Sectional Debrief: QIPCO 1000 Guineas
8 May 2015
Simon Rowlands, Timeform's sectional times expert, casts his eyes through the QIPCO 1000 Guineas victory of Legatissimo.
The QIPCO 1000 Guineas has existed for over 200 years, and in that time only three winners of the race have been recorded as running faster than 1m36.0s, all of them in the last 10 years. This year’s winner, Legatissimo, goes in at number two on the all-time list with 1m 34.60s, surpassed only by Ghanaati (1m 34.22s) in 2009.
Record and near-record times are the product of circumstances and do not always signify a horse of superlative merit. Fast conditions are usually a prerequisite, and fast conditions – with little in the way of rain and a drying wind – prevailed on this occasion.
But, when all is said and done, Legatissimo’s time is a fast one in the way that really matters: in the context of her apparent ability and the other times recorded on the day. Indeed, her time suggests we may have seen something pretty special on Sunday.
For instance, it was fully 2.95s quicker than that recorded by Gleneagles in the 2000 Guineas 24 hours earlier, and that colt’s time compared well with others on the Saturday card.
It also requires a horse to perform efficiently to run close to the bounds of its ability, and sectional times – provided by TurfTrax for both days of the Newmarket Guineas Meeting – show that was the case here, not just for Legatissimo but for the only filly who made a real race of it with her, Lucida.
Regular readers will recognise the finishing speeds of the first two (expressed in comparison to their average race speeds) as very close to the course-and-distance par of 99.7%. Something similar was also the case with the duo’s sectionals recorded at other junctures of the race.
The finishing speeds of the also-rans are slower than par and show that some of them went a bit too fast, at least for horses of their ability. Few fillies can run as fast as Legatissimo and Lucida did, and those that are asked to do so are likely to pay the price.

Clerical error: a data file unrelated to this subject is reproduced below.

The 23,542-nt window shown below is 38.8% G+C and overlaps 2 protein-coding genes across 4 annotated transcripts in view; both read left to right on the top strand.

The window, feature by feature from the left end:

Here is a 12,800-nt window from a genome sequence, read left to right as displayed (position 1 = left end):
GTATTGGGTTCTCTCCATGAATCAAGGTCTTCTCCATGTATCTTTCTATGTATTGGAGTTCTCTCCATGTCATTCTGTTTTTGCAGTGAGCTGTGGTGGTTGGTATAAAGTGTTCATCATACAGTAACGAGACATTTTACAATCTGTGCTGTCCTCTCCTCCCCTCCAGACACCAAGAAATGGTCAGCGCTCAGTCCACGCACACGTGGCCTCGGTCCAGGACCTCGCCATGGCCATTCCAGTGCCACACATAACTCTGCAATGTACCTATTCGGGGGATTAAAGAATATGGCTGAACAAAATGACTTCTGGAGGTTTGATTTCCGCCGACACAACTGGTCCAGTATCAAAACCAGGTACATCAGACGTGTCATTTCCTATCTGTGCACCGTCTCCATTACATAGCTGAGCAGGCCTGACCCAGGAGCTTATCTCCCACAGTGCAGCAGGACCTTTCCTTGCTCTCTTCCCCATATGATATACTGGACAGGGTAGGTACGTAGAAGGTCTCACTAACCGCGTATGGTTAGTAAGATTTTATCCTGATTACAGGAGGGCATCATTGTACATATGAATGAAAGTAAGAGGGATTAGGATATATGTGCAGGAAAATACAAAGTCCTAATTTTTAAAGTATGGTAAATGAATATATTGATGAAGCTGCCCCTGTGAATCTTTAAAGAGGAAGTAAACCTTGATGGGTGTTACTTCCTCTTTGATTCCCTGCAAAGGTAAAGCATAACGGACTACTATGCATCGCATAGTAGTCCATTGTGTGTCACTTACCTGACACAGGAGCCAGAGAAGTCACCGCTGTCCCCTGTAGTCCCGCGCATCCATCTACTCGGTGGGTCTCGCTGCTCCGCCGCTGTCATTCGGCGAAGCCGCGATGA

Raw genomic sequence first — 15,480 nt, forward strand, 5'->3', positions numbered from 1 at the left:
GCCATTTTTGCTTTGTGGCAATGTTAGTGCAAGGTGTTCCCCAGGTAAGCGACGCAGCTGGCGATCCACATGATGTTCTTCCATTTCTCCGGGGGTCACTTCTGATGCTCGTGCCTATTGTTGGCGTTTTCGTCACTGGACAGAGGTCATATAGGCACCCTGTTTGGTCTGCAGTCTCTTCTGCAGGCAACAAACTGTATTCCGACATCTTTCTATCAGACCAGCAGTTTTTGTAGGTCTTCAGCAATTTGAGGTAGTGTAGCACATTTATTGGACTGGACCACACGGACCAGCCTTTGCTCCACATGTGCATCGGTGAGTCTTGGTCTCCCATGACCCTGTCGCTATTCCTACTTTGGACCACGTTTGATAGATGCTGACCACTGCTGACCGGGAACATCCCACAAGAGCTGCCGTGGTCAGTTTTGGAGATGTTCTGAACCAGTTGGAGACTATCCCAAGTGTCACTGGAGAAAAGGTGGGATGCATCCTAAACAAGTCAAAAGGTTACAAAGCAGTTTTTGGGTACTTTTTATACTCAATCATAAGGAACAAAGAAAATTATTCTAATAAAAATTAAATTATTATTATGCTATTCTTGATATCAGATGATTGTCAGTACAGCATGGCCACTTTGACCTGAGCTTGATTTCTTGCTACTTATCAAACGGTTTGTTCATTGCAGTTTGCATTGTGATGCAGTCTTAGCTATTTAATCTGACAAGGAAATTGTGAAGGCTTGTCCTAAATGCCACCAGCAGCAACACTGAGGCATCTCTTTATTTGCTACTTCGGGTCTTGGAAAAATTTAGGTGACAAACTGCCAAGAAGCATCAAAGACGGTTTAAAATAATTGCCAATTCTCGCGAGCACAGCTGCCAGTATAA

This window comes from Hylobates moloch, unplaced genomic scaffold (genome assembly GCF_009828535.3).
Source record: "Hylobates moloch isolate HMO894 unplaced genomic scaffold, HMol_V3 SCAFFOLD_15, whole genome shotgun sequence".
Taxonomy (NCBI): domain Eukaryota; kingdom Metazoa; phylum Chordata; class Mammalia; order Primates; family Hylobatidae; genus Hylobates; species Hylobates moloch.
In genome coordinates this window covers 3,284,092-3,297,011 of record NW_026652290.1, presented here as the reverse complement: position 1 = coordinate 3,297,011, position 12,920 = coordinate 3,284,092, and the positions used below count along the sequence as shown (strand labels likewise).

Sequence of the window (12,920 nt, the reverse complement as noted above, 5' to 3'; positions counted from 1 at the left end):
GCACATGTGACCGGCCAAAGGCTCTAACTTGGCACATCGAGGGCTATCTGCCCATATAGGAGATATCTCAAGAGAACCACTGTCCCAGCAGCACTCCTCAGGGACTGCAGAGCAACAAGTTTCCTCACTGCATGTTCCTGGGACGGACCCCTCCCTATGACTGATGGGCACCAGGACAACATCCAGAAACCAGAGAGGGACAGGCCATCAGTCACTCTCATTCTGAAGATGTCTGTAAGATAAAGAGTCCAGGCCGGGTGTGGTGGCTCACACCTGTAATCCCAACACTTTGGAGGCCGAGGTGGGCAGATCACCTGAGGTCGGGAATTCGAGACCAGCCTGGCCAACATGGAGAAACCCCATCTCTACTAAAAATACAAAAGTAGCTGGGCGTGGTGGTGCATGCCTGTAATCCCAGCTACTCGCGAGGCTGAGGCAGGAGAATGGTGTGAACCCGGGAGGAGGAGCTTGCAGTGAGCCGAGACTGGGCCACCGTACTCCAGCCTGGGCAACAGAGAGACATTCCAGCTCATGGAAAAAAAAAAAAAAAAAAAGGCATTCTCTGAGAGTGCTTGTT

Both Legatissimo and Lucida were a few lengths off the pace when it was at its hottest before sweeping through. Lucida went on first but was mown down by Legatissimo, whose uphill final furlong of 12.36s is testament to just how strongly she was finishing. Lucida (12.65s) was not stopping, either.
Further back, Tiggy Wiggy gets marked up a length or two for helping to force that pace, and others from fourth to ninth get similar upgrades, but there should be no doubt that the two best fillies on the day came to the fore.
Before getting too carried away with simple comparisons with the 2000 Guineas time, it should be acknowledged that the first nine in the 1000 Guineas – all the way down to Terror – ran faster than Gleneagles’ mark: conditions really were markedly quicker on the Sunday than the Saturday.
That can also be seen – if not so markedly – in most of the other winning times.
All bar the two-year-old race won by Zebstar were two or three seconds quicker than races run over the same distances the day before. In relative terms, the most impressive times on Sunday – outside Legatissimo’s – were posted by Eastern Impact and by Marma’s Boy.
The latter, a 79-rated handicapper, ran quicker than had Jazzi Top in winning the listed Pretty Polly Stakes 35 minutes earlier. Electronic sectionals did not materialise for the Pretty Polly, but manual ones show that race resulted in a pretty slow finish. Jazzi Top promises to be at least useful but the form of this race may not be anything to write home about.
The other Group race on the card, besides the 1000 Guineas, saw Bragging get the better of Kleo in the Charm Spirit Dahlia Stakes. Sectionals show this race was run a bit on the steady side, though, even then, the older fillies still could not match the late speed shown by the principals in the fillies’ classic.
Two races in to the 2015 QIPCO British Champions Series, and we have two good Guineas winners in The Form Book and on the clock. Sectional analysis approves of Gleneagles and Legatissimo also.